Pulling Together


Enjoyment and satisfaction.

That’s what I hope to feel tonight as I lead a hike from Jensen Lake trailhead within Lebanon Hills Regional Park.  It’s one of my favorite hikes in the area, rated as moderately good quality habitat for native plants, according to the Department of Natural Resources (DNR).

Unfortunately, like the rest of the park, the Jensen Lake area has been infiltrated.  Infiltrated by an army of silent alien invasive plants.  Most people hiking along the lakeside paths have no clue of these invaders at their feet; It’s all just pretty green plants to them.

That’s a frustrating problem for those of us who can recognize our amazing native plants.   We see–and wince–at all the alien invasive plants crowding and shading them out.  Native plants our pollinators–birds, bees, beetles, ants, butterflies and moths–have evolved with.  And, during this co-evolution, synchronized some of their growth and feeding habits.

A well known example of this is the Monarch butterfly.  It requires Milkweed species plants only for their larvae to eat.  Less well known is that lots of other pollinators here are just about as choosy in some of their needs.

Volunteer Habitat Restoration Crew
Volunteer Habitat Restoration Crew

The past few years I’ve seen a tremendous rise in the number and total amount of invasive plants inside the park.  Thankfully, this year, Dakota County has allowed volunteers to partner with them to remove invasives in Lebanon Hills Regional Park.

In May we began by pulling Garlic Mustard, originally brought over from Europe to use for salad greens. Quitting by mid-June as the plant went to seed, we’d collected 170 bags worth–a good start.  In July we started pulling a new, potentially devastating invasive: Japanese Hedge Parsley.  I noticed it 2 years ago around Jensen and Holland Lakes.  A biennial like Garlic Mustard, I was amazed at how it now seemed to be Everywhere!  Not sure how much we’ve pulled but there’s a lot left.  And, because both species produce a tremendous amount of seeds, and the seeds are viable for around 7-10 years in the ground (seed banks), we’ll be pulling these and other invasive non-woody plants for many years to come.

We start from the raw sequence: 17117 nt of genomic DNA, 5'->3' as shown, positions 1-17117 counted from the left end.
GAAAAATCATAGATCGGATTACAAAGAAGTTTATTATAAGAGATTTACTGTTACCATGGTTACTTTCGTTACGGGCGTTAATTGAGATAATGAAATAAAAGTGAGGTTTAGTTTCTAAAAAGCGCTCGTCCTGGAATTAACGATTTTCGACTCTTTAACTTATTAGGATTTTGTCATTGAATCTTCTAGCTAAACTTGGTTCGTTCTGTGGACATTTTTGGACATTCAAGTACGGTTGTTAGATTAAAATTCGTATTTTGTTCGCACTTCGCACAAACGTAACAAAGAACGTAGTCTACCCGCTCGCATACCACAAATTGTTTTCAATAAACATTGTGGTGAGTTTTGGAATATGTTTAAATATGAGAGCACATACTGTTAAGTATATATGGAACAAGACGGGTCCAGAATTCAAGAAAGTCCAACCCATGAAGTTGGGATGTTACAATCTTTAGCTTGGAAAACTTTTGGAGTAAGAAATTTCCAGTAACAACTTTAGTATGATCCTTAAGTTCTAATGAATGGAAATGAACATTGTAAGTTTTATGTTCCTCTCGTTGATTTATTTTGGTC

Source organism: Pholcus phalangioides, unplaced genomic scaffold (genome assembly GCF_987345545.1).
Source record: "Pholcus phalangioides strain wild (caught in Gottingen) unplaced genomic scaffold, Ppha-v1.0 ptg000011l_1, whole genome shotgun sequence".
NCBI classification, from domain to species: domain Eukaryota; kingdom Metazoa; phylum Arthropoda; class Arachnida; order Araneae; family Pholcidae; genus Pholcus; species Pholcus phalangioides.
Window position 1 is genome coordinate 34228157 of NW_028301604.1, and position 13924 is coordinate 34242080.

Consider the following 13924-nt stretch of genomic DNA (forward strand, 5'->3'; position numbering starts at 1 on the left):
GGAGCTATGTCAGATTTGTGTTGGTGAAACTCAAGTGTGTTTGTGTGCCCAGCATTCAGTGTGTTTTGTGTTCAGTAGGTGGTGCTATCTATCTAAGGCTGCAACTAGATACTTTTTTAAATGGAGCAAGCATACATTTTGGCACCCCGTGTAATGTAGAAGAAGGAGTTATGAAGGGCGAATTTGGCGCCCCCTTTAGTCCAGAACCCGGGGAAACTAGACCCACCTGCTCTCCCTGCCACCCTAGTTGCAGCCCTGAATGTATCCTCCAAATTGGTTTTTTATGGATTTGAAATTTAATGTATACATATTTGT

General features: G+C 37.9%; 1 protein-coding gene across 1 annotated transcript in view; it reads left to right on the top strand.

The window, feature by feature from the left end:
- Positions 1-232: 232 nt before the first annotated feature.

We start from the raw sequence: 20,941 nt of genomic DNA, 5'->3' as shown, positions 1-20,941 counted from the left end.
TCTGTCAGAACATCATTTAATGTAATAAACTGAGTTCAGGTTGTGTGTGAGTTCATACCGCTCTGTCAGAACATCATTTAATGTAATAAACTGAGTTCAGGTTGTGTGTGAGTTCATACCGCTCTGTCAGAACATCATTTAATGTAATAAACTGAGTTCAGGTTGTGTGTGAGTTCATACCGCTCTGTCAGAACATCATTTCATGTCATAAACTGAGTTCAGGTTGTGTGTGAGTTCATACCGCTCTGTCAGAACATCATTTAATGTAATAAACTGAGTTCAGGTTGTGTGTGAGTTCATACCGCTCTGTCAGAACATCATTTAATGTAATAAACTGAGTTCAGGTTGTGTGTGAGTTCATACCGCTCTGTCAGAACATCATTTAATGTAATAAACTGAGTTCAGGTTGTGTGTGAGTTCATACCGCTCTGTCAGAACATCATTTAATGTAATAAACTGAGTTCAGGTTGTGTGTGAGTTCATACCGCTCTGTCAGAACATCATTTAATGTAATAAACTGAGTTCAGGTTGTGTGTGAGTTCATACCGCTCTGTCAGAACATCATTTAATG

Nodding trillium by Fungus Guy
Nodding trillium by Fungus Guy

Still, it was a strong and satisfying start that we can build on next year.  So, as I hike around Jensen Lake with the intrepid Thursday Night Hikers, I’ll enjoy the green trailside knowing next spring it can harbor more beautiful native species like Nodding trillium, and Jacob’s ladder.


Swan Song to Summer

butterfly and bee on asters

Now that it’s September, it seems proper to look back on a superb summer here in my neck of the woods.

Of course, it seems to have passed in a flash, looking back on it.  Still, I knew it was a special summer right from the start. The rain, like that in the song “Camelot,” always seemed to come just after sundown, and kept the grass and plants green all summer (!).  The high temps and high humidity of our summers–not so much this time. In fact, just a couple 90 degree days and the few really humid days usually came with moderate temps.asters